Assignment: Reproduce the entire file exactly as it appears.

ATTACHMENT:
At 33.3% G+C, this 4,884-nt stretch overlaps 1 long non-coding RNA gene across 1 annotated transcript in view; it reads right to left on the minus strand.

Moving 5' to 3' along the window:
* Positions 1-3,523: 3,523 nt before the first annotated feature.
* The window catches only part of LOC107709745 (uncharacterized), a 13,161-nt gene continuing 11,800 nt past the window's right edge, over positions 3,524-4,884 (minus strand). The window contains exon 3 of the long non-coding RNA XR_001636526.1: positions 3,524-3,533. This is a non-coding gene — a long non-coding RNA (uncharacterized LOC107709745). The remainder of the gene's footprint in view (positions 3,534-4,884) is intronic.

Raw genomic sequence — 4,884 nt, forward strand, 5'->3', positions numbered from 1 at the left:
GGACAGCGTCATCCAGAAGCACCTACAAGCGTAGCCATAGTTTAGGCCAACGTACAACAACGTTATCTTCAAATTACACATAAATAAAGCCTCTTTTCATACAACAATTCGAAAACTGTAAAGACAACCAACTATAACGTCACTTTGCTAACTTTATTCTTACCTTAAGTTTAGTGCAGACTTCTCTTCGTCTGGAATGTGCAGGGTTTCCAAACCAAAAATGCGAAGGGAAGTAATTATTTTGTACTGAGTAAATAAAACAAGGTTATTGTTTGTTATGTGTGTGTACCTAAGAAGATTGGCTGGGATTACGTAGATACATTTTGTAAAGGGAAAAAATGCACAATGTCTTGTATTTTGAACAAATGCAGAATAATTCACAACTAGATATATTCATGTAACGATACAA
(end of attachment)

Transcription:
At 33.3% G+C, this 4,884-nt stretch overlaps 1 long non-coding RNA gene across 1 annotated transcript in view; it reads right to left on the minus strand.

Moving 5' to 3' along the window:
* Positions 1-3,523: 3,523 nt before the first annotated feature.
* The window catches only part of LOC107709745 (uncharacterized), a 13,161-nt gene continuing 11,800 nt past the window's right edge, over positions 3,524-4,884 (minus strand). The window contains exon 3 of the long non-coding RNA XR_001636526.1: positions 3,524-3,533. This is a non-coding gene — a long non-coding RNA (uncharacterized LOC107709745). The remainder of the gene's footprint in view (positions 3,534-4,884) is intronic.

Raw genomic sequence — 4,884 nt, forward strand, 5'->3', positions numbered from 1 at the left:
GGACAGCGTCATCCAGAAGCACCTACAAGCGTAGCCATAGTTTAGGCCAACGTACAACAACGTTATCTTCAAATTACACATAAATAAAGCCTCTTTTCATACAACAATTCGAAAACTGTAAAGACAACCAACTATAACGTCACTTTGCTAACTTTATTCTTACCTTAAGTTTAGTGCAGACTTCTCTTCGTCTGGAATGTGCAGGGTTTCCAAACCAAAAATGCGAAGGGAAGTAATTATTTTGTACTGAGTAAATAAAACAAGGTTATTGTTTGTTATGTGTGTGTACCTAAGAAGATTGGCTGGGATTACGTAGATACATTTTGTAAAGGGAAAAAATGCACAATGTCTTGTATTTTGAACAAATGCAGAATAATTCACAACTAGATATATTCATGTAACGATACAA